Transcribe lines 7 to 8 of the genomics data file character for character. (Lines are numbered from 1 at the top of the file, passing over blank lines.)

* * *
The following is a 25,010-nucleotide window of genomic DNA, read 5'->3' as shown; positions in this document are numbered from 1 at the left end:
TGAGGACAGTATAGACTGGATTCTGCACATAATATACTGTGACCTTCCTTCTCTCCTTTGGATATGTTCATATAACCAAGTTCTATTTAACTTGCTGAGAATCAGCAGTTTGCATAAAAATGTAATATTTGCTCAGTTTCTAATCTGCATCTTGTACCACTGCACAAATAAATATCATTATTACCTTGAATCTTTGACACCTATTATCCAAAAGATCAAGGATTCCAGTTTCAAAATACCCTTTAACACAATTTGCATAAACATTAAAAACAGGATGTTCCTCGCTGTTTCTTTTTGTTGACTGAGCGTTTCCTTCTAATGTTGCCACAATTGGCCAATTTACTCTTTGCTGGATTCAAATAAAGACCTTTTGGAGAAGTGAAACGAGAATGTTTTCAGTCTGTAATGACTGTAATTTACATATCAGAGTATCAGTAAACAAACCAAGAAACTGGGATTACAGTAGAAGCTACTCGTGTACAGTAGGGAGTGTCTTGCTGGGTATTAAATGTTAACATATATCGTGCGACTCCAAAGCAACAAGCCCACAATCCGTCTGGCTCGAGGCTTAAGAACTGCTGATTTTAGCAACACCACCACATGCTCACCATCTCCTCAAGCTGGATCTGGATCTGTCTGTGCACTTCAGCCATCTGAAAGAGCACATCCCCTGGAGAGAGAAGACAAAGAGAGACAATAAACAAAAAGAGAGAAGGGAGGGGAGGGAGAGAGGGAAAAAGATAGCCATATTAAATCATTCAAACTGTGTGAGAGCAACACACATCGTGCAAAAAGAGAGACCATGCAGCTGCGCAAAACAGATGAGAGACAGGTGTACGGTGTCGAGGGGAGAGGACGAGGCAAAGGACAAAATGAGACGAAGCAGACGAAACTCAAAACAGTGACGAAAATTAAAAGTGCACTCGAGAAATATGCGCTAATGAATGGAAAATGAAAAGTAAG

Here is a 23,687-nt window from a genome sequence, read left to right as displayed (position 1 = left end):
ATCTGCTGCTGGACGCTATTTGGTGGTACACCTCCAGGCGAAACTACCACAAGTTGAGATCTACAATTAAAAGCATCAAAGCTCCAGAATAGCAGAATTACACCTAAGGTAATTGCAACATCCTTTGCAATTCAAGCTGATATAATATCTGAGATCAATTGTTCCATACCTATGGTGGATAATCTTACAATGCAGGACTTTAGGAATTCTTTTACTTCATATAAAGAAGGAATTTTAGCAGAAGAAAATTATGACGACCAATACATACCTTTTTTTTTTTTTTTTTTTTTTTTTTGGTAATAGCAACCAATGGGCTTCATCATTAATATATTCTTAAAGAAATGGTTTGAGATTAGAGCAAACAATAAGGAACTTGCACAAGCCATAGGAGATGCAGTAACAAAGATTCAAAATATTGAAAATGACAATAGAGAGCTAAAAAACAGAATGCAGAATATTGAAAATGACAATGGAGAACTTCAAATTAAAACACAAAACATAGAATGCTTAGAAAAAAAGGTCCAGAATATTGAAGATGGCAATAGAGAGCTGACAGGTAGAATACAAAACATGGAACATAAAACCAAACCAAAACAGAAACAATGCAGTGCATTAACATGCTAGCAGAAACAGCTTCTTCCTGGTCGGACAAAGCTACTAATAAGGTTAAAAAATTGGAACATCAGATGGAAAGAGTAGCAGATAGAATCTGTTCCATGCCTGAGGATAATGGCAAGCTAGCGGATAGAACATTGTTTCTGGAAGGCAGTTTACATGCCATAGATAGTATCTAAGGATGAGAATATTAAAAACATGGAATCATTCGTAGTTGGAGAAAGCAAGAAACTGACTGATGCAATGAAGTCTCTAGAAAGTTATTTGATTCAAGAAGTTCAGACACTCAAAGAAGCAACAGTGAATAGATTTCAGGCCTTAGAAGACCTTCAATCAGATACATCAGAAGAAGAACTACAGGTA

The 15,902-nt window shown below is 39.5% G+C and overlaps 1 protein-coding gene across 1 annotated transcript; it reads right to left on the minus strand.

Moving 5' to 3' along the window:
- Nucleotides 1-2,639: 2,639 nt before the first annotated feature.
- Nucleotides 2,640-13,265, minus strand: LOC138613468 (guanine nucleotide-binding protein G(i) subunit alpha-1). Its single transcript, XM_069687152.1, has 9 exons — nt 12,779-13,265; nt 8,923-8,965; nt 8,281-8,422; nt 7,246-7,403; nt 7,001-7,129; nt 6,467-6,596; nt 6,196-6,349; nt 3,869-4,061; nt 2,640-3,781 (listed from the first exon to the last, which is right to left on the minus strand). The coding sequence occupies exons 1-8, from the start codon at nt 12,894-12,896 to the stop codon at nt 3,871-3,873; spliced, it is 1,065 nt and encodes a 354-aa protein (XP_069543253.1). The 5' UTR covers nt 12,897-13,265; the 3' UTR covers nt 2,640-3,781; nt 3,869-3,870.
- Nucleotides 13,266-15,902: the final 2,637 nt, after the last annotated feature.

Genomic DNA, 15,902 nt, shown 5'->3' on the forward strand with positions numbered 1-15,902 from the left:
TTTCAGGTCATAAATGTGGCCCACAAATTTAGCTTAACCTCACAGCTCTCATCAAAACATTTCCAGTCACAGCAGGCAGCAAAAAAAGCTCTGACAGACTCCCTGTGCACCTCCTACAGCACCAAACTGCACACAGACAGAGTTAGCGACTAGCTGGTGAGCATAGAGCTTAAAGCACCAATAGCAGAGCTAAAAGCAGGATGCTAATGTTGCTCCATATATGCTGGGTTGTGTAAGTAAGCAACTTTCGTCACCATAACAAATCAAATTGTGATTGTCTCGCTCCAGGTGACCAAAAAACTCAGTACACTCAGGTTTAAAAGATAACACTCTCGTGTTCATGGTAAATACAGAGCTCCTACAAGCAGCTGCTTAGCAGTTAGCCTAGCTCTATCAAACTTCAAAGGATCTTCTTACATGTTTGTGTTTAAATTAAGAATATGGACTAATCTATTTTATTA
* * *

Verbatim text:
- Nucleotides 1-2,639: 2,639 nt before the first annotated feature.
- Nucleotides 2,640-13,265, minus strand: LOC138613468 (guanine nucleotide-binding protein G(i) subunit alpha-1). Its single transcript, XM_069687152.1, has 9 exons — nt 12,779-13,265; nt 8,923-8,965; nt 8,281-8,422; nt 7,246-7,403; nt 7,001-7,129; nt 6,467-6,596; nt 6,196-6,349; nt 3,869-4,061; nt 2,640-3,781 (listed from the first exon to the last, which is right to left on the minus strand). The coding sequence occupies exons 1-8, from the start codon at nt 12,894-12,896 to the stop codon at nt 3,871-3,873; spliced, it is 1,065 nt and encodes a 354-aa protein (XP_069543253.1). The 5' UTR covers nt 12,897-13,265; the 3' UTR covers nt 2,640-3,781; nt 3,869-3,870.